Breakdown: Firenadoes-why & how they form

Breakdown: What are Firenadoes

MEMPHIS, Tenn. (WMC) -Another rare phenomenon has shown up in 2020 and that is a firenado or also known as a fire whirl.

Firefighter Mary Schidlowsky said her crew in British Columbia was battling a wildfire last month when the towering flames and smoke got caught up in a whirlwind.
Firefighter Mary Schidlowsky said her crew in British Columbia was battling a wildfire last month when the towering flames and smoke got caught up in a whirlwind. (Source: (Mary Schidlowsky/CNN))

This rare event happens when the intense heat rises and turbulent wind conditions combine and form swirling pockets of air. These pockets of swirling wind can tighten into a twister-like structure that can pull in smoke, fire and burning debris which can cause rotation above a blaze. The difference between a normal tornado and a firenado, is that winds combine with smoke plums.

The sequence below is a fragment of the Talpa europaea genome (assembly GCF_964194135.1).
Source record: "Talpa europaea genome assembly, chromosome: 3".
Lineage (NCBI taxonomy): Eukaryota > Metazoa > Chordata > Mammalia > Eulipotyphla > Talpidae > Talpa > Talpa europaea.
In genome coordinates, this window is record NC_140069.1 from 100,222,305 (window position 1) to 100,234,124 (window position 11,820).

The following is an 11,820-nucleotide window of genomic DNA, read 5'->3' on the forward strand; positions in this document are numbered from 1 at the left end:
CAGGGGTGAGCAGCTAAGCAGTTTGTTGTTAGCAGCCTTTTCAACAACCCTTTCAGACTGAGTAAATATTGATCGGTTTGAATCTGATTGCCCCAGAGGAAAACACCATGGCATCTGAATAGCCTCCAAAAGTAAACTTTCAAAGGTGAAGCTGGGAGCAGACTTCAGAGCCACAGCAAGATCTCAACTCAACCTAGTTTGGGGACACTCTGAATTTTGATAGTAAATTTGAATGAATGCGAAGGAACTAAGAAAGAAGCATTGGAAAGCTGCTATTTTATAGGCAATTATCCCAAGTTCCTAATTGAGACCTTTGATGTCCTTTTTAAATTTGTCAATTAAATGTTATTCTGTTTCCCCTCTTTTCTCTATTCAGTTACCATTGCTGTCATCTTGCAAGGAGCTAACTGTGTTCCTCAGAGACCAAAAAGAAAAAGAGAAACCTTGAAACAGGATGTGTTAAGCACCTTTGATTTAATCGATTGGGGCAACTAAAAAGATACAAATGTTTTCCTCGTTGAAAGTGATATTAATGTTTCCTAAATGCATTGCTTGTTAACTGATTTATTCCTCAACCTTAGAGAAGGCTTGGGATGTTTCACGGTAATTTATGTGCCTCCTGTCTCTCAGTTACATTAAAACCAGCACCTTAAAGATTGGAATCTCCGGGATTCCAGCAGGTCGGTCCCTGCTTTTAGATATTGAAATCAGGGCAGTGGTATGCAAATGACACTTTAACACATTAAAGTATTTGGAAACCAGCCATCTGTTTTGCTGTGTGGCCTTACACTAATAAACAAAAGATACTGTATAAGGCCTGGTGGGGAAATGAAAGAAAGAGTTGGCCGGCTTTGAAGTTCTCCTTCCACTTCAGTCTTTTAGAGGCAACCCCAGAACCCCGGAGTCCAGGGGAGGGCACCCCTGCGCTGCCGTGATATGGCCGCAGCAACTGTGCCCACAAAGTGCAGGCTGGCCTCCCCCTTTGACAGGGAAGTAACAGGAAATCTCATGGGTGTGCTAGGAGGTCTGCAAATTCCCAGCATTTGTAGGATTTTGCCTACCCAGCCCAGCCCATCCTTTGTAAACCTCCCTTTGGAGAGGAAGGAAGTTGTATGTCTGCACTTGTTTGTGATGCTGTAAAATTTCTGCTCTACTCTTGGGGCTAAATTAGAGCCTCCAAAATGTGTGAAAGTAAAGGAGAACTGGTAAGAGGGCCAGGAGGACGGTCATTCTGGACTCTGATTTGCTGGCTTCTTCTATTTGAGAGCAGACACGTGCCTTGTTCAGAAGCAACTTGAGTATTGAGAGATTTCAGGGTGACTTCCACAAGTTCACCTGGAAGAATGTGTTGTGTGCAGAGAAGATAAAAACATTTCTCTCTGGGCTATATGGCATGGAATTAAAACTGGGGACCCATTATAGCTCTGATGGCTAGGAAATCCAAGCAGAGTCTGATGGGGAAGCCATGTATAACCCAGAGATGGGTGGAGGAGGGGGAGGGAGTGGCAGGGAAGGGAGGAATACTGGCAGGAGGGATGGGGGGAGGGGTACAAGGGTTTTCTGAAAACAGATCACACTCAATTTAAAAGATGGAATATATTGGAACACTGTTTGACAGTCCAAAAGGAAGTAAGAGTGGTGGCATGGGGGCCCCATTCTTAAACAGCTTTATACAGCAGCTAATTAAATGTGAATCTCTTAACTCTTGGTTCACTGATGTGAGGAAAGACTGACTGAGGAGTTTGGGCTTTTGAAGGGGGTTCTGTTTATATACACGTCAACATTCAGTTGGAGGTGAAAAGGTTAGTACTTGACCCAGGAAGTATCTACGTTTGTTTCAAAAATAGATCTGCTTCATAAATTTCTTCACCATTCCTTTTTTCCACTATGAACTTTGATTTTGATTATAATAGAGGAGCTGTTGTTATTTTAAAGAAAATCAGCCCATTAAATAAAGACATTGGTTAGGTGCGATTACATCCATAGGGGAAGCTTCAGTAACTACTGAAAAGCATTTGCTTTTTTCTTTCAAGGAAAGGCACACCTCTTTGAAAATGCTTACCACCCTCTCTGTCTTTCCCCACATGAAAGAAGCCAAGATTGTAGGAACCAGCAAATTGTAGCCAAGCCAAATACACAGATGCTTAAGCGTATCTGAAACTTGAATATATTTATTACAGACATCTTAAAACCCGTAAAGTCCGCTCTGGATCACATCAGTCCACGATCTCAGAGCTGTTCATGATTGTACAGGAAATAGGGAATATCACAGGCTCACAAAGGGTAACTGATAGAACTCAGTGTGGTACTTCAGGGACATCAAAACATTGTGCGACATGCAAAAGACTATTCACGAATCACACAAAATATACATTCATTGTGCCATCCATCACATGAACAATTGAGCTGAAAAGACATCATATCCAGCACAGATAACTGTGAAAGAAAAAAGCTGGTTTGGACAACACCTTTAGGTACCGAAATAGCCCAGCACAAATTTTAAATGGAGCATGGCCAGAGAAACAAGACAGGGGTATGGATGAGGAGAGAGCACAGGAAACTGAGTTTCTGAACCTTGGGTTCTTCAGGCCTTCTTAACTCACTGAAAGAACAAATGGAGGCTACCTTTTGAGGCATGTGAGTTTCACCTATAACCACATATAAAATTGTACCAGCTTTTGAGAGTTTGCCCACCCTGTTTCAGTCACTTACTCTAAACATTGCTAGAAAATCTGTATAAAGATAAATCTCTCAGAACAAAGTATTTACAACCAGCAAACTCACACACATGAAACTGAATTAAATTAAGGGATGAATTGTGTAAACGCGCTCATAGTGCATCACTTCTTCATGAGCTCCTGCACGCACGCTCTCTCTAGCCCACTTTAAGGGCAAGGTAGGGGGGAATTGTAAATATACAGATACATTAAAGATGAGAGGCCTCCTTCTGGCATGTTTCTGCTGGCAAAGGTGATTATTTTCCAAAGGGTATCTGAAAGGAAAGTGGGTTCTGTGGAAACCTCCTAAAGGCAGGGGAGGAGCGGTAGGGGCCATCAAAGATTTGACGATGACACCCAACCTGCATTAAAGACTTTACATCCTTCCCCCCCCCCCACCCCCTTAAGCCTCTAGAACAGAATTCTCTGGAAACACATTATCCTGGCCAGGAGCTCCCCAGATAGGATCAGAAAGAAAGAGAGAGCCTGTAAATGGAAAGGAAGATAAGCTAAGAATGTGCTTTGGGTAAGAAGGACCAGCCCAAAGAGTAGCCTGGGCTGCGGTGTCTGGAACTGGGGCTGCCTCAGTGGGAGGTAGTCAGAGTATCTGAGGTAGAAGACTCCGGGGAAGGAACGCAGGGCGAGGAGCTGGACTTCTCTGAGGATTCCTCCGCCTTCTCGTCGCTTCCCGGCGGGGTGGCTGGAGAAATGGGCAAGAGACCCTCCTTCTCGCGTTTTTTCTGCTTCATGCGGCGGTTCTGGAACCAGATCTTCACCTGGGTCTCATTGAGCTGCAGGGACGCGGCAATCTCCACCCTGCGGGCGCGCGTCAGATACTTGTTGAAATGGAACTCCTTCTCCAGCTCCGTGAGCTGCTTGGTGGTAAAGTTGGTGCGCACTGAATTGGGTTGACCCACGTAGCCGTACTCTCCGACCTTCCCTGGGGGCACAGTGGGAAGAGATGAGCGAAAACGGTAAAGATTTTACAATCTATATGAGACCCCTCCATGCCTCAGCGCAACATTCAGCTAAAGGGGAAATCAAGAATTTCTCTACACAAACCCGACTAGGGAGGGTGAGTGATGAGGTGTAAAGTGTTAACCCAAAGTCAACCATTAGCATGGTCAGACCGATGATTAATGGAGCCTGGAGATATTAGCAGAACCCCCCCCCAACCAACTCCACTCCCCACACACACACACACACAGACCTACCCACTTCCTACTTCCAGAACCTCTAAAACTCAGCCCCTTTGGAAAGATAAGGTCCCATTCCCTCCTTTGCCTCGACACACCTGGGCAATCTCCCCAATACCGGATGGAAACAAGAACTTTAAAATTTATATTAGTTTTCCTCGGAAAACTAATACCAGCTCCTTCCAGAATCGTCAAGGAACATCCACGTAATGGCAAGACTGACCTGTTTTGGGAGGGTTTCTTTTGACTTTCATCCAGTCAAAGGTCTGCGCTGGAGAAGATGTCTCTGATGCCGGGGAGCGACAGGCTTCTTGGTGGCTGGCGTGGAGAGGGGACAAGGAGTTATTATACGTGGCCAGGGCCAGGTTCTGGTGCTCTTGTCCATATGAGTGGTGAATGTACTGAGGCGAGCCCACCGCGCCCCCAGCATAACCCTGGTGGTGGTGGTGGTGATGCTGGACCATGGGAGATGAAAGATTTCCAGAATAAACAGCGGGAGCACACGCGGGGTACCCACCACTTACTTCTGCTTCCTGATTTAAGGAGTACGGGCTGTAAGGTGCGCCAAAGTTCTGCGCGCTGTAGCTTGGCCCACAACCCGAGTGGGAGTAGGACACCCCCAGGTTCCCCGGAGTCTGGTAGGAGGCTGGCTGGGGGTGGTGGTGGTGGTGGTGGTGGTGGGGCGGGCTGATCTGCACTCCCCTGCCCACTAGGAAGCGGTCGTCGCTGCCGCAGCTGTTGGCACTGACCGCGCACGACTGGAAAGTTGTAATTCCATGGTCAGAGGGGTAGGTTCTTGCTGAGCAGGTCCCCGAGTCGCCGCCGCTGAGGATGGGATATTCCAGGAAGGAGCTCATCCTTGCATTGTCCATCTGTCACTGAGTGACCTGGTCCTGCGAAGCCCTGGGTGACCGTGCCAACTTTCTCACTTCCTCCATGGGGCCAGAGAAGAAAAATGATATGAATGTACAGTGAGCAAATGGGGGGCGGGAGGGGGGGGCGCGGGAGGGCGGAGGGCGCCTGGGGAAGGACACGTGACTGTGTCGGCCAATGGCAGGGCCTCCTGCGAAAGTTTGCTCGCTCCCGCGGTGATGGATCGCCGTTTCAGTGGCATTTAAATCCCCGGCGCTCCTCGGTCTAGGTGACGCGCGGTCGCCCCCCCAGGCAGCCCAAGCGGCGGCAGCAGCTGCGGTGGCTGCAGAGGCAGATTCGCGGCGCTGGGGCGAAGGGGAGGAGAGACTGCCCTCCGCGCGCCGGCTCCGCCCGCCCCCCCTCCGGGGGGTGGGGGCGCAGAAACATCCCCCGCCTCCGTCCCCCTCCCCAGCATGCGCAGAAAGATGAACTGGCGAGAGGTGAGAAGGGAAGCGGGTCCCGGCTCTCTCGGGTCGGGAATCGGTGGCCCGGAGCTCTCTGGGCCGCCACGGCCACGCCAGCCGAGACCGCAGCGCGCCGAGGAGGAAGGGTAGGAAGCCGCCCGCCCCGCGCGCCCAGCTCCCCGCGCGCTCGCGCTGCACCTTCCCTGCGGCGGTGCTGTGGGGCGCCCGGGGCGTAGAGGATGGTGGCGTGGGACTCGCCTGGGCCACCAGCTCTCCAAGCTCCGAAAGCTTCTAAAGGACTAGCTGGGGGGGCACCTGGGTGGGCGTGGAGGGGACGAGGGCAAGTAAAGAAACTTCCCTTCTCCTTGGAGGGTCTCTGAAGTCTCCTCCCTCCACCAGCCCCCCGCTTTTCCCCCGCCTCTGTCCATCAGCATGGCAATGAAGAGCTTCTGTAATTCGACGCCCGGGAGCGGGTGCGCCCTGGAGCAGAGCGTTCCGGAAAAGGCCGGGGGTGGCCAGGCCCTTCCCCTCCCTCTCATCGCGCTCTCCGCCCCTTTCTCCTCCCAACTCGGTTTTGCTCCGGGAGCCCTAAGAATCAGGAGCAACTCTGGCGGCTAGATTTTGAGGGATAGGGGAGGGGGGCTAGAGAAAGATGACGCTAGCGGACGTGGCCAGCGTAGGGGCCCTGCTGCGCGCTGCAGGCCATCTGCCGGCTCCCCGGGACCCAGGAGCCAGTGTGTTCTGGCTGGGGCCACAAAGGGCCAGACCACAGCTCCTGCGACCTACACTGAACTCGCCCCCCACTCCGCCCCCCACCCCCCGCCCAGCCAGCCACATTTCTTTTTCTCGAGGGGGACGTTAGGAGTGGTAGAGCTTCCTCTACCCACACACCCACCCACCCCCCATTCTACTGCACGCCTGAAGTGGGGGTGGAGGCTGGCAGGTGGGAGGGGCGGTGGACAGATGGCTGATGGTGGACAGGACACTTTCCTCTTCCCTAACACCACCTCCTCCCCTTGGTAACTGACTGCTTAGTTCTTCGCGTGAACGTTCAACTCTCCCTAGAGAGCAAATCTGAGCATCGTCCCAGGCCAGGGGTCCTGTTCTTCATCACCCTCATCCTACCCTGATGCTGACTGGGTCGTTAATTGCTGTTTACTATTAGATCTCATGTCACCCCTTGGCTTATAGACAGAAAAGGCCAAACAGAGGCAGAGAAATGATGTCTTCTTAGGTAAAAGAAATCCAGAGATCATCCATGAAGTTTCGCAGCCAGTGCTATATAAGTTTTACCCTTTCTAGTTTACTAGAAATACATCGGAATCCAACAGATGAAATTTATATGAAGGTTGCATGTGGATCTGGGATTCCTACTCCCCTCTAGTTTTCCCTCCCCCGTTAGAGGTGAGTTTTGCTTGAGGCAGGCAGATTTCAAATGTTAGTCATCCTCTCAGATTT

Fire whirls are aren’t as strong as a tornado and they aren’t as large in diameter or scale in both height and in width. They spin for a while, rotate and then dissipate quickly. So they don’t really indicate any more damage until their size gets really, really large,” Clements said.

GF Default - Firenado in UK
GF Default - Firenado in UK

Fire tornadoes can become very large and can be deadly. In 2018, a deadly firenado killed 8 people and destroyed over 1,000 homes in Northern California. The National Weather Service surveyed the damage on that firenado, and it was equivalent to an EF-3 tornado with winds in excess of 143 mph!

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